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Media Banks fee tactics contrast with CUs free checking
MADISON, Wis. (3/8/11)--Several media outlets recently contrasted credit unions’ free checking with banks’ fee tactics. A Monday article titled “Banks look to Replace Lost Debit-Card Fees” in The Wall Street Journal mentioned that while big banks look for ways to make up lost money caused by new rules that limit how much merchants can charge customers for debit-card transactions, credit unions still are offering free checking to members. Large financial institutions--such as Bank of America (BofA), JPMorgan Chase & Co. and Wells Fargo--are overhauling debit card programs by eliminating rewards and adding new fees to checking accounts, the Journal said. The article described how Shilpa Banerji, a consultant in Washington, D.C., switched to a credit union last year when BofA began charging her a checking account fee. She said she usually uses her debit card for purchases under $30, and the specter of more disruptions upsets her. In other media accounts:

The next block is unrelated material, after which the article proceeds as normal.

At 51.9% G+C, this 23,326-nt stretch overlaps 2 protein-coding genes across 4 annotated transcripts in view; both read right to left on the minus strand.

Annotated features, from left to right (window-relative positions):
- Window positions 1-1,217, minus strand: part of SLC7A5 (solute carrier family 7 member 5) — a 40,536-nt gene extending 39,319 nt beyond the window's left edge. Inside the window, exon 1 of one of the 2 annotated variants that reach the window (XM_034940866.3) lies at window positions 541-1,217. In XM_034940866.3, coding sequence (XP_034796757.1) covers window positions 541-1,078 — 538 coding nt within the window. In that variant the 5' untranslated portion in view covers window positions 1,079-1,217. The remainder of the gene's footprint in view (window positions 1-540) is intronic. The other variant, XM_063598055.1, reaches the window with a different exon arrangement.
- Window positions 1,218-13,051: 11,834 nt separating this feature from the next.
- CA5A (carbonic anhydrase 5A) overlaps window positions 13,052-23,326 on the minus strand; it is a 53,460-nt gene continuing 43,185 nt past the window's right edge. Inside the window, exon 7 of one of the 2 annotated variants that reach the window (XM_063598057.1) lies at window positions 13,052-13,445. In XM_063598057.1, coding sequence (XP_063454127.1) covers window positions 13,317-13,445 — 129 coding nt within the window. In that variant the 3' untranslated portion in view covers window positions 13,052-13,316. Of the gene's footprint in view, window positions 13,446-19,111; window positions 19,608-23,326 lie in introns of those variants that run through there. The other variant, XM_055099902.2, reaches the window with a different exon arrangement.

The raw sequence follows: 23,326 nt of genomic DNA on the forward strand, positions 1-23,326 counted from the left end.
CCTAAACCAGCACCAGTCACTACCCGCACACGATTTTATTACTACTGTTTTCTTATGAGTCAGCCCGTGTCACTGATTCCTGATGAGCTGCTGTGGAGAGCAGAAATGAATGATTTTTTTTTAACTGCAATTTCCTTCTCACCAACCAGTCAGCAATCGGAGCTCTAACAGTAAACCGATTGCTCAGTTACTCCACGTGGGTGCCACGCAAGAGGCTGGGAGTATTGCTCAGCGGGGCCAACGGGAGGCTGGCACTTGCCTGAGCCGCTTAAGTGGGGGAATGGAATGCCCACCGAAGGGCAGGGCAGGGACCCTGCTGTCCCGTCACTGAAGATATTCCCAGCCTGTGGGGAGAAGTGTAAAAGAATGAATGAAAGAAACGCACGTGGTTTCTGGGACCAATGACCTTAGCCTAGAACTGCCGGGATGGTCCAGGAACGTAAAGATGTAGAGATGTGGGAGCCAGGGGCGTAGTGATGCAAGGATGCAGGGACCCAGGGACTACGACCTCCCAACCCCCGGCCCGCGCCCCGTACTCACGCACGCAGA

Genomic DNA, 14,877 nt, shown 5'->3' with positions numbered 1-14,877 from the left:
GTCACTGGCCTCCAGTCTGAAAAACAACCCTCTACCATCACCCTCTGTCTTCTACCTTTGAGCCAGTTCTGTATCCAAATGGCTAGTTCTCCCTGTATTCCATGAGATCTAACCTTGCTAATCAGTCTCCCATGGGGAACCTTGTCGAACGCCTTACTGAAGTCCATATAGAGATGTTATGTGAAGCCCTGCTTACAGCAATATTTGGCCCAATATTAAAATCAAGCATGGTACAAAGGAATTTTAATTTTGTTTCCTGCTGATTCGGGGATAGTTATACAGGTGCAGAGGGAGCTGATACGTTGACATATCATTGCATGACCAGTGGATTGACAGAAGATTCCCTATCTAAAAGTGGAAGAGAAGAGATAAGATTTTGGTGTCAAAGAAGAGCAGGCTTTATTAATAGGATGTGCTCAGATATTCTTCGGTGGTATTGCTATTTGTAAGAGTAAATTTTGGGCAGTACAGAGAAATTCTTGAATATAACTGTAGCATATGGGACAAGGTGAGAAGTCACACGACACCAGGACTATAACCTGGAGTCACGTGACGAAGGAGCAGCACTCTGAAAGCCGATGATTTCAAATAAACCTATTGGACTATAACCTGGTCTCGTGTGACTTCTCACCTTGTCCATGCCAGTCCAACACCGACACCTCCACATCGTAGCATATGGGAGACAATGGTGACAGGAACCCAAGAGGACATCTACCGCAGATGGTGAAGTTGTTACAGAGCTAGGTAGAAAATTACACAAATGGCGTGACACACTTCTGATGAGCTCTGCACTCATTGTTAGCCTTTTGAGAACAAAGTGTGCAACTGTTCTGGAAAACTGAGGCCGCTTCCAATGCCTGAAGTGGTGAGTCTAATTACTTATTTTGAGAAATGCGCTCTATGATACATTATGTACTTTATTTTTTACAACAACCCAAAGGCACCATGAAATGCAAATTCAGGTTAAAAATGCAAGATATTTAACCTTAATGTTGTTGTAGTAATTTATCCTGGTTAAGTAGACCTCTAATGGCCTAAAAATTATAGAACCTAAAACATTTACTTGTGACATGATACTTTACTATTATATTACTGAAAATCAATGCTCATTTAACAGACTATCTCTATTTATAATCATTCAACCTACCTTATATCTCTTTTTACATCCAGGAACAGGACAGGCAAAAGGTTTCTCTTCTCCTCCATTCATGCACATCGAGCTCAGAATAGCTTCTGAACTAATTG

* Of the 50 largest U.S. credit unions, 38 “still offer free checking accounts with no strings attached,” said The Associated Press (Feb 25). The article added: “Even among the credit unions where customers have to pay for checking, nearly all offer ways to avoid fees by meeting certain conditions. For example, consumers can maintain a minimum balance, set up direct deposit or sign up for electronic statements. The survey also found that nearly half the credit unions do not require a minimum balance to open an account. Fees also rose modestly from last year; bounced check fees are up by about a dollar to $26. ATM fees rose slightly to $2.10, from $2.” * BethPage (N.Y.) CU introduced its new free checking account by “saying no to checking fees from big banks,” according to Creditunionsonline.com (March 7). The demand for a free checking product is high on Long Island, and consumers want to save money wherever they can and are not used to paying for what previously was a free checking account, Gerard Schmitt, BethPage vice president of marketing, told the publication.
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